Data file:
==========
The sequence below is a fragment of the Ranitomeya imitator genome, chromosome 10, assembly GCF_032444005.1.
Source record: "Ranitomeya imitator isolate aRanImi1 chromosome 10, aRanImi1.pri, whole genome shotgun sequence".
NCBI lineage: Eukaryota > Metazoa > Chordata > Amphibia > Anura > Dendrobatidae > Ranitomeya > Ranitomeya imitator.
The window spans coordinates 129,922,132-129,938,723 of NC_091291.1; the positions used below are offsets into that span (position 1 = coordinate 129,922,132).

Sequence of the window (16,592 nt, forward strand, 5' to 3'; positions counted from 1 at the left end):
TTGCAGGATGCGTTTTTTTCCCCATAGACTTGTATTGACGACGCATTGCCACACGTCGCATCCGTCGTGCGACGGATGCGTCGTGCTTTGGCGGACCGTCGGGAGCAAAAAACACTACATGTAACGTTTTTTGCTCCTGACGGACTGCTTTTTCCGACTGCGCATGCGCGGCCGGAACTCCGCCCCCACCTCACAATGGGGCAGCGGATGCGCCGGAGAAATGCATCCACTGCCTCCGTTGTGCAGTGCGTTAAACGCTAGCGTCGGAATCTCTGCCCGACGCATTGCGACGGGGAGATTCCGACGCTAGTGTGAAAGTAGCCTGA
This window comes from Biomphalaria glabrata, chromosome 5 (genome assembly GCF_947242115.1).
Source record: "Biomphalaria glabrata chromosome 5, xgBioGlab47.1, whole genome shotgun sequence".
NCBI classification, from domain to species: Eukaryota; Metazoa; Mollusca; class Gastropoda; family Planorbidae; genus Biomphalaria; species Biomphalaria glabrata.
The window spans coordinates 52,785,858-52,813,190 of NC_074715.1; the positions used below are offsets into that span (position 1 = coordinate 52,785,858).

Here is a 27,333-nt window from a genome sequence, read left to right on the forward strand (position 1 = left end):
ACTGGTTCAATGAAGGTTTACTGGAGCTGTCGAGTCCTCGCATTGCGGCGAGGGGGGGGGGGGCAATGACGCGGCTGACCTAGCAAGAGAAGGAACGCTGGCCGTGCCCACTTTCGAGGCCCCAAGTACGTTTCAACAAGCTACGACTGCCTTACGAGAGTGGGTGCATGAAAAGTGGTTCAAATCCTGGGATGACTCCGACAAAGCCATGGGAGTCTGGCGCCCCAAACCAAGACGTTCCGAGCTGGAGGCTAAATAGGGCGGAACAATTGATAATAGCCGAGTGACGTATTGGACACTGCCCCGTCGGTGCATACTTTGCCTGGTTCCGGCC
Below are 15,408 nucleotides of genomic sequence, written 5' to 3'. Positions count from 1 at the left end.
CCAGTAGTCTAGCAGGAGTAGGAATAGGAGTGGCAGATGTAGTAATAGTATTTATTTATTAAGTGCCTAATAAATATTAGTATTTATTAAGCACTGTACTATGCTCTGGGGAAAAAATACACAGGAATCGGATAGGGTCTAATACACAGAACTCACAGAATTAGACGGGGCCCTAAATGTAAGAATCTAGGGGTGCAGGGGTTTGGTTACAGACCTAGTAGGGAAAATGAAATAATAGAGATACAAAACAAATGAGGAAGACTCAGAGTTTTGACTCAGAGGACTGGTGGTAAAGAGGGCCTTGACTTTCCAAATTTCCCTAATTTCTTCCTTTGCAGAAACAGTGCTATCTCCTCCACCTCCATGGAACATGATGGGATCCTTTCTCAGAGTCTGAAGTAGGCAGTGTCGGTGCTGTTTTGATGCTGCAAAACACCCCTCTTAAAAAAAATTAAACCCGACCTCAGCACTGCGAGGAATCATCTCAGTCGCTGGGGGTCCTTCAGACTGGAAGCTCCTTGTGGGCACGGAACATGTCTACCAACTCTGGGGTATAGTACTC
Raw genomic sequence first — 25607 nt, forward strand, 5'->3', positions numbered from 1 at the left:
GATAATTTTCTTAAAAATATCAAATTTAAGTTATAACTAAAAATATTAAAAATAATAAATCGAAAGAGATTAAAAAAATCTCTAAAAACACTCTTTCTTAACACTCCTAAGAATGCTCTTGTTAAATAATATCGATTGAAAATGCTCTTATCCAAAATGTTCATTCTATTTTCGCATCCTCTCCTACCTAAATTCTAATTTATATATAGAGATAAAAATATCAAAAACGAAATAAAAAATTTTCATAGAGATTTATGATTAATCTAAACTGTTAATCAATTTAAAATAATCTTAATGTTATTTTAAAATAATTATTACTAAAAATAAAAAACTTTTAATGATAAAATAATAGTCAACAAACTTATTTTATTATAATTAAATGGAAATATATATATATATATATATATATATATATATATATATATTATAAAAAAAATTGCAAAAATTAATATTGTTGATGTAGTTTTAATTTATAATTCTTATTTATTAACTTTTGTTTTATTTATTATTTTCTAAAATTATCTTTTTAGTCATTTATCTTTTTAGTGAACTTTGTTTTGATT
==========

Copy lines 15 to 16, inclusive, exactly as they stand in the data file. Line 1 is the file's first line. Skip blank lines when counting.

Raw genomic sequence first — 25607 nt, forward strand, 5'->3', positions numbered from 1 at the left:
GATAATTTTCTTAAAAATATCAAATTTAAGTTATAACTAAAAATATTAAAAATAATAAATCGAAAGAGATTAAAAAAATCTCTAAAAACACTCTTTCTTAACACTCCTAAGAATGCTCTTGTTAAATAATATCGATTGAAAATGCTCTTATCCAAAATGTTCATTCTATTTTCGCATCCTCTCCTACCTAAATTCTAATTTATATATAGAGATAAAAATATCAAAAACGAAATAAAAAATTTTCATAGAGATTTATGATTAATCTAAACTGTTAATCAATTTAAAATAATCTTAATGTTATTTTAAAATAATTATTACTAAAAATAAAAAACTTTTAATGATAAAATAATAGTCAACAAACTTATTTTATTATAATTAAATGGAAATATATATATATATATATATATATATATATATATATATATTATAAAAAAAATTGCAAAAATTAATATTGTTGATGTAGTTTTAATTTATAATTCTTATTTATTAACTTTTGTTTTATTTATTATTTTCTAAAATTATCTTTTTAGTCATTTATCTTTTTAGTGAACTTTGTTTTGATT